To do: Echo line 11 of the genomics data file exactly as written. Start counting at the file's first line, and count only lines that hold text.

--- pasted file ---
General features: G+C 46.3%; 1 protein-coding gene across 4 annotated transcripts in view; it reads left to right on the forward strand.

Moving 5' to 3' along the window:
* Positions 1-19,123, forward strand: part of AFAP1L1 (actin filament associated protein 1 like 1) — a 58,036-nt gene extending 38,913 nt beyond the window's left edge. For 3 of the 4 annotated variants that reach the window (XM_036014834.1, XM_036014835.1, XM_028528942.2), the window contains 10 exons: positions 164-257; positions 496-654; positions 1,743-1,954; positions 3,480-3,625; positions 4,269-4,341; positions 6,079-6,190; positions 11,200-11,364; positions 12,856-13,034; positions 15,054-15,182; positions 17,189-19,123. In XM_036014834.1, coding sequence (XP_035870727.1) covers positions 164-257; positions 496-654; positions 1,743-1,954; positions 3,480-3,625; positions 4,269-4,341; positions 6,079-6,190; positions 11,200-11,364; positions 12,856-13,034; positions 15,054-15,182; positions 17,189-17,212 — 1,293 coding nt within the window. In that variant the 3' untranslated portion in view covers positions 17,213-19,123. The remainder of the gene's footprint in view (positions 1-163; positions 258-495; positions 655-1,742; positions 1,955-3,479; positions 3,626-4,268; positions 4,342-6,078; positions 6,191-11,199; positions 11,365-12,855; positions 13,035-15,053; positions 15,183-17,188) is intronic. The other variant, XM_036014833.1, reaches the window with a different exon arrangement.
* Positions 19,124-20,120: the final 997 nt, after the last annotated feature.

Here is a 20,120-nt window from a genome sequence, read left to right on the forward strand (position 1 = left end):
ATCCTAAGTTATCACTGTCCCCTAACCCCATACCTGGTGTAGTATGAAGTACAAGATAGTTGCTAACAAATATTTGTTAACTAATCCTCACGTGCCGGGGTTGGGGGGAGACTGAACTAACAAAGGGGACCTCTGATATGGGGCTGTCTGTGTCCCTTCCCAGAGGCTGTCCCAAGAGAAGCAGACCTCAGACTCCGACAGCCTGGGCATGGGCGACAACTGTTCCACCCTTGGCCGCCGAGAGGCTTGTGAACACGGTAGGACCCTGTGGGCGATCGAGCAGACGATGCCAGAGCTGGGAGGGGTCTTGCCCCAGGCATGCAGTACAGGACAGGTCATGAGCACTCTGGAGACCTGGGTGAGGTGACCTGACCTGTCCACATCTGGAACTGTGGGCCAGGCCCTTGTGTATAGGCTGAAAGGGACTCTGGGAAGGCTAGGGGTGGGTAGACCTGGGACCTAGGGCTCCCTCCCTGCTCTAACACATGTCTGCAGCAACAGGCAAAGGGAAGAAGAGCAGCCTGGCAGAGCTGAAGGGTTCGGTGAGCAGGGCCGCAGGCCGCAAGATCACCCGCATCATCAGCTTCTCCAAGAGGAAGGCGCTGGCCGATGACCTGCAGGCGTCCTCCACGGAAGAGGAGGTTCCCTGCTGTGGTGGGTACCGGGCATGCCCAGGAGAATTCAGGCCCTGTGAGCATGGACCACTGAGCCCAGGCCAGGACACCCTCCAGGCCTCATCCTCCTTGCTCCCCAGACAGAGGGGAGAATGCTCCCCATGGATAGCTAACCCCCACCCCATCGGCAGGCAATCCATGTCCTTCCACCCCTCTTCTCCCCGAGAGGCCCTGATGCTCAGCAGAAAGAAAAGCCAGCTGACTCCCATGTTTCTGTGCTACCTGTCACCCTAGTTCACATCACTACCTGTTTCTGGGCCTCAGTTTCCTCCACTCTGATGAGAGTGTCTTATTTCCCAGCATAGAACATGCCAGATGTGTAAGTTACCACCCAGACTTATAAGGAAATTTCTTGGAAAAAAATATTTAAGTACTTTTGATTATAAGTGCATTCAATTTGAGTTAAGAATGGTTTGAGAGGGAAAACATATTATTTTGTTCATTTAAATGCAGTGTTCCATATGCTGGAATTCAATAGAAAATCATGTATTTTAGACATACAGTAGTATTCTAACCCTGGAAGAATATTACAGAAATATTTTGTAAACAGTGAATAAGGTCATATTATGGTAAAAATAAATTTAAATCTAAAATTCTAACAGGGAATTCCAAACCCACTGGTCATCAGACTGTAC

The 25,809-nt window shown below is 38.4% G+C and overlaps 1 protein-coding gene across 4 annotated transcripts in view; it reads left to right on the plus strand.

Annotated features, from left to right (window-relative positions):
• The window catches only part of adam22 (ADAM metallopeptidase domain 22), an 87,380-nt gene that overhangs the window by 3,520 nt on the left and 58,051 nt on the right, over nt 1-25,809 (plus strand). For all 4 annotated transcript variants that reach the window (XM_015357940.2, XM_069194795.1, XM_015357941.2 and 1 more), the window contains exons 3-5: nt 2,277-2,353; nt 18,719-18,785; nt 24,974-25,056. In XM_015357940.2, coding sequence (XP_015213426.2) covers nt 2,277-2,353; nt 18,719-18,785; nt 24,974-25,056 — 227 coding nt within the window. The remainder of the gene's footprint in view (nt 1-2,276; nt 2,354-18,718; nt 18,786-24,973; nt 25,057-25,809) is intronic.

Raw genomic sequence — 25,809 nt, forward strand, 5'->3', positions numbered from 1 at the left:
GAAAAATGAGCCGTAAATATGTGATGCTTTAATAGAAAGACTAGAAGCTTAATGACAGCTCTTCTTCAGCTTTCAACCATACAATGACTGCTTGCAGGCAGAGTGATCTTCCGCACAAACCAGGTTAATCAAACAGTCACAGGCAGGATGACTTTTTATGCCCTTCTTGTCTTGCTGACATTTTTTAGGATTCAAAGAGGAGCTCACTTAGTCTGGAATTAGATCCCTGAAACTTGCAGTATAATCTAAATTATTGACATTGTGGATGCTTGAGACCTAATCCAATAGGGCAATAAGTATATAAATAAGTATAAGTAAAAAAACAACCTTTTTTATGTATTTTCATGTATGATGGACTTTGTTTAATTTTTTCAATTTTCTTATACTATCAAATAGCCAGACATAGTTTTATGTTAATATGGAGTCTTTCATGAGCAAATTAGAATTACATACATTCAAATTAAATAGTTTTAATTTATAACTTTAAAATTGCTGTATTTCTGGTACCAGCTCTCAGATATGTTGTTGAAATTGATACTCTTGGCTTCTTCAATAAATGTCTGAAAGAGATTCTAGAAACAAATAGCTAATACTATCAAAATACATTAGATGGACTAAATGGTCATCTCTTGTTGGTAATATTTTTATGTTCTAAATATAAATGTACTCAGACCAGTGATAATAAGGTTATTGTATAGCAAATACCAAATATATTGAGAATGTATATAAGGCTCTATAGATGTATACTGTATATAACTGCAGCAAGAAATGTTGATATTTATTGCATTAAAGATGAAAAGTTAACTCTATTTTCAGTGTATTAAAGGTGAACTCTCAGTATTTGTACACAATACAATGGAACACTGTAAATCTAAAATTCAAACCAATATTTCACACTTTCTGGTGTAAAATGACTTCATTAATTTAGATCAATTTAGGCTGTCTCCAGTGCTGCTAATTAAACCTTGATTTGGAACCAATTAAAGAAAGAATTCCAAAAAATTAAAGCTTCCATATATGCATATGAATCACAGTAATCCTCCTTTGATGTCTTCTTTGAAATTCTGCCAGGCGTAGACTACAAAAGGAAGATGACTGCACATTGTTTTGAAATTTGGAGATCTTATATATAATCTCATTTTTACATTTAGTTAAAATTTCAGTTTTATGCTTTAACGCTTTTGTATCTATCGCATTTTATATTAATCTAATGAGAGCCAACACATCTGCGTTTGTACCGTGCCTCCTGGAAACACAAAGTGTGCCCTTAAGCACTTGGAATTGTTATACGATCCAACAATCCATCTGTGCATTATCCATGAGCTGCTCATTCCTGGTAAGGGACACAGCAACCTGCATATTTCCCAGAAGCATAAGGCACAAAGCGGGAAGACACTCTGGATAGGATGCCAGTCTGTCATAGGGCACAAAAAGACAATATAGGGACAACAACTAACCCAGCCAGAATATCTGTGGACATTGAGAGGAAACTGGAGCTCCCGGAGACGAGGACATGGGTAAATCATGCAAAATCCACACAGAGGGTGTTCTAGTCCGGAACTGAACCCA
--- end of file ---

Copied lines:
GAAAAATGAGCCGTAAATATGTGATGCTTTAATAGAAAGACTAGAAGCTTAATGACAGCTCTTCTTCAGCTTTCAACCATACAATGACTGCTTGCAGGCAGAGTGATCTTCCGCACAAACCAGGTTAATCAAACAGTCACAGGCAGGATGACTTTTTATGCCCTTCTTGTCTTGCTGACATTTTTTAGGATTCAAAGAGGAGCTCACTTAGTCTGGAATTAGATCCCTGAAACTTGCAGTATAATCTAAATTATTGACATTGTGGATGCTTGAGACCTAATCCAATAGGGCAATAAGTATATAAATAAGTATAAGTAAAAAAACAACCTTTTTTATGTATTTTCATGTATGATGGACTTTGTTTAATTTTTTCAATTTTCTTATACTATCAAATAGCCAGACATAGTTTTATGTTAATATGGAGTCTTTCATGAGCAAATTAGAATTACATACATTCAAATTAAATAGTTTTAATTTATAACTTTAAAATTGCTGTATTTCTGGTACCAGCTCTCAGATATGTTGTTGAAATTGATACTCTTGGCTTCTTCAATAAATGTCTGAAAGAGATTCTAGAAACAAATAGCTAATACTATCAAAATACATTAGATGGACTAAATGGTCATCTCTTGTTGGTAATATTTTTATGTTCTAAATATAAATGTACTCAGACCAGTGATAATAAGGTTATTGTATAGCAAATACCAAATATATTGAGAATGTATATAAGGCTCTATAGATGTATACTGTATATAACTGCAGCAAGAAATGTTGATATTTATTGCATTAAAGATGAAAAGTTAACTCTATTTTCAGTGTATTAAAGGTGAACTCTCAGTATTTGTACACAATACAATGGAACACTGTAAATCTAAAATTCAAACCAATATTTCACACTTTCTGGTGTAAAATGACTTCATTAATTTAGATCAATTTAGGCTGTCTCCAGTGCTGCTAATTAAACCTTGATTTGGAACCAATTAAAGAAAGAATTCCAAAAAATTAAAGCTTCCATATATGCATATGAATCACAGTAATCCTCCTTTGATGTCTTCTTTGAAATTCTGCCAGGCGTAGACTACAAAAGGAAGATGACTGCACATTGTTTTGAAATTTGGAGATCTTATATATAATCTCATTTTTACATTTAGTTAAAATTTCAGTTTTATGCTTTAACGCTTTTGTATCTATCGCATTTTATATTAATCTAATGAGAGCCAACACATCTGCGTTTGTACCGTGCCTCCTGGAAACACAAAGTGTGCCCTTAAGCACTTGGAATTGTTATACGATCCAACAATCCATCTGTGCATTATCCATGAGCTGCTCATTCCTGGTAAGGGACACAGCAACCTGCATATTTCCCAGAAGCATAAGGCACAAAGCGGGAAGACACTCTGGATAGGATGCCAGTCTGTCATAGGGCACAAAAAGACAATATAGGGACAACAACTAACCCAGCCAGAATATCTGTGGACATTGAGAGGAAACTGGAGCTCCCGGAGACGAGGACATGGGTAAATCATGCAAAATCCACACAGAGGGTGTTCTAGTCCGGAACTGAACCCA